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Discussion in 'Occupational Therapy [ O.T.D ]' started by Sloth, Aug 3, 2011.

  1. Sloth

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    I started out interested in PT school, but the PTCAS is screwing me over, the only reason my GPA is what it is, is because of retakes on classes. Well the PTCAS you need to submit for PT school averages ALL grades from your transcripts, that = me screwed! I checked, and all the PT schools here in AZ require the PTCAS application.

    My next choice will be OT. I am not seeing anything like the PTCAS on OT schools sites. Is there something like that for the OT programs you all went to? Or do they just look at the final grade of the pre-req's / degree you recieve, not counting in old grades from retakes?

    Also on a side note, is 45k the usual average STARTING salary for OT? I know it's based a lot on setting and location but, I'm willing to move, so I would like to just know if that's the avg starting. Also, how fast can you expect an increase in salary? As well as, how do OT make extra dough?
     
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  3. OTlg2

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    Yes there is something called the otcas, and I have heard that certain applicants have had some technical difficulties with the system. The good news is that many schools don't use it. I honestly don't know which ones do, you will have to find that out as you look into programs but none of the 5 that I plan on applying to use the system.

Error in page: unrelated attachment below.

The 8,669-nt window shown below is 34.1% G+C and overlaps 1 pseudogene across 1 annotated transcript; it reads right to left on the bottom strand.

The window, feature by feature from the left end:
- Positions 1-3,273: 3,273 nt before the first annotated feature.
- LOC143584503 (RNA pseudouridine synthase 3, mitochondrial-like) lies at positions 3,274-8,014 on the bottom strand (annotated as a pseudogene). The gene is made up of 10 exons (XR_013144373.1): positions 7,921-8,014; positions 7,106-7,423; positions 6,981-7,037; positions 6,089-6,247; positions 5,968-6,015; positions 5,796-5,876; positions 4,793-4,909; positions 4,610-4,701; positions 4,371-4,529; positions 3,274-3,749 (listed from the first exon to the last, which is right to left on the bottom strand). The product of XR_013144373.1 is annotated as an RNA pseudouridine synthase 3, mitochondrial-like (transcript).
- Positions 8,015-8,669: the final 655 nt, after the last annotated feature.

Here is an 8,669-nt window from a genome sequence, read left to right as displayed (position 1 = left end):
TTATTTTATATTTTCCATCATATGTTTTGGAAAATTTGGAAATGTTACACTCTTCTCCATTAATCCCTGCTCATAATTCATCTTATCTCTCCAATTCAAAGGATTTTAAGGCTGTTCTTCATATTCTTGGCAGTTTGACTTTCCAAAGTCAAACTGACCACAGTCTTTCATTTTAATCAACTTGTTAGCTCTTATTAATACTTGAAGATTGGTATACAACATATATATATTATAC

As for salary you are correct that it depends greatly on what setting you work in and where you live. I have a friend who just started out as an OT in Florida a month or so ago and he started out at 60,000 a year. I also know certain OTs who have been working for years in the field and are only now starting to make 60,000 because they only have bachelors or associates degrees and technically never became licensed but were grandfathered into the field because of their experience. You now need a masters and a license and with those two things (based on the OTs I have shadowed, volunteered for, and talked to personally) you make about 3000-5000 per year less than a PT in the same setting. Potential for promotion also depends on the setting you work in as some OTs make overtime due to being paid by the hour and a have met a few who work in more than one setting to earn some extra money.
    You will learn more about how much you would make once you decide on a specialty/setting.
     
  4. Sloth

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    I'm glad to hear most schools don't use the OTCAS. I don't think it's right to judge a student on there past if they've retaken and proven there academics second time through.

    Thanks for the info on the salary, Yea I heard some OT are employed at home health agencies and do a few visits a week on top of there clinical job. At my home health agencie I work for we pay OT 95 for an eval and 55 for a follow up and most the OT here work full time for a clinic/hostpial and do 4 HH visits a week. 4x55-taxes=175x4weeks=700 a month extra for only 20 extra hours of work a month.